So what this long goodbye is really all about is the passing of a moviemaking and movie-selling culture that has lasted just over 20 years– not bad — ever since Errol Morris’s The Thin Blue Line and Steven Soderbergh’s sex, lies & videotape. The impact of the Miramax strategy was felt, their template was followed, success greeted some lucky cineastes and failure fell on many more. Not unlike the tech stock boom of the ’90s, when just an abstract idea for a web device could land non-engineers a venture capital pile of cash, the Weinsteins’ flowchart read like a get-rich-quick scheme to too many hapless would-be Quentins: Spend your parents’ retirement money on a movie, get it back tenfold at the restaurant tables in Park City.

And I suppose there has been an upside: By sheer force of will, Miramax made Tarantino happen, and funded and/or distributed Takeshi Kitano, Leos Carax, Krzysztof Kieslowski, Jim Jarmusch, and Gus Van Sant when others might not have, even if too often it did it badly. (When it came to Abbas Kiarostami and Wisit Sasanatieng, poor distribution would’ve been preferable compared to what they actually got.)

But oh, the downside. Forget the irate filmmakers who had their work mutilated and emasculated at Miramax, or the critics who’ve had Harvey’s spittle land in their eyelashes, and may get it yet again someday. The filmgoers are the true beneficiaries and victims, finally. Because of Miramax, America developed a short-lived appetite for Roberto Benigni, lost life-minutes to the deathless Scary Movie parody franchises, and got its Miyazaki redubbed by Billy Crystal. Looking at the list, there are too many movies I regret having had to see, too many for a hot firm spearheading a “specialty” cultural trend: Marvin’s Room, Curdled, Senseless, The Mighty, B. Monkey, Music of the Heart, Diamonds, Committed, The Golden Bowl, Kate & Leopold, Life Is Beautiful, Pinocchio.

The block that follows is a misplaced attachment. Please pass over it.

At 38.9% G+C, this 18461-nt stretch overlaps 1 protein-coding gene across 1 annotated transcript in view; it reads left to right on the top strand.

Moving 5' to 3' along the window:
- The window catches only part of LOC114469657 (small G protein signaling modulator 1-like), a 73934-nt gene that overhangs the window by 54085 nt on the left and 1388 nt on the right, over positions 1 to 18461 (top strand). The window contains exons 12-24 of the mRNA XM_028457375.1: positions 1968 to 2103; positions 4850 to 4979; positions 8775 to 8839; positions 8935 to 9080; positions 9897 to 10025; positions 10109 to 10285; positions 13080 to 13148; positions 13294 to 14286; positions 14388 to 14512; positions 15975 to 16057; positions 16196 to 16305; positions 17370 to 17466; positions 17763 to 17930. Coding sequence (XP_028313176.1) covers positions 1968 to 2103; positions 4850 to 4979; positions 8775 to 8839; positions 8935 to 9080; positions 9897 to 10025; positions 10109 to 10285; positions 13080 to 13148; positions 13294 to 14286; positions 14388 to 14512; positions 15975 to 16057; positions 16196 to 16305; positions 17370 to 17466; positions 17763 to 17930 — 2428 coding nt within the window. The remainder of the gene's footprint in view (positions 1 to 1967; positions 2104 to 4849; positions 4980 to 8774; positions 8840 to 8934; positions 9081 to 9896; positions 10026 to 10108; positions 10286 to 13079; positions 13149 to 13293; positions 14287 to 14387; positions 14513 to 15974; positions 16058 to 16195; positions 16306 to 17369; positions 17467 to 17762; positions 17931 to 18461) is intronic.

It might not be fair to skewer a film company for making and hawking loads of crummy movies, especially if they were happily in the black most of the time, but if Harvey and Bob only wanted that bottom line, we just wanted good movies.

Ah, well. It’s not a good thing to see yet another distributor fold, but the Miramax sensibility is defunct, and where one top-heavy dinosaur falls, a hundred small-boned creatures can rise and scamper, tiny new distribution outfits like Oscilloscope, Film Movement, Cinema Libre, Magnet, Paladin, Wishbone, Rainbow, Industrial, Leisure Time, ad infinitum. Plus a few more incorporated in the time it took you to read this. Plus more and more independent film houses (like the IFC Center, Film Forum and Anthology Film Archives) simply “releasing” films for limited runs on their own. Plus proliferating self-released features, in every format.

Miramax’s moment came and went, but it shouldn’t be any skin off of our noses. Nothing will change, nothing “died,” others will fill the void, and what Miramax judged unmarketable in the U.S., will likely still go unreleased.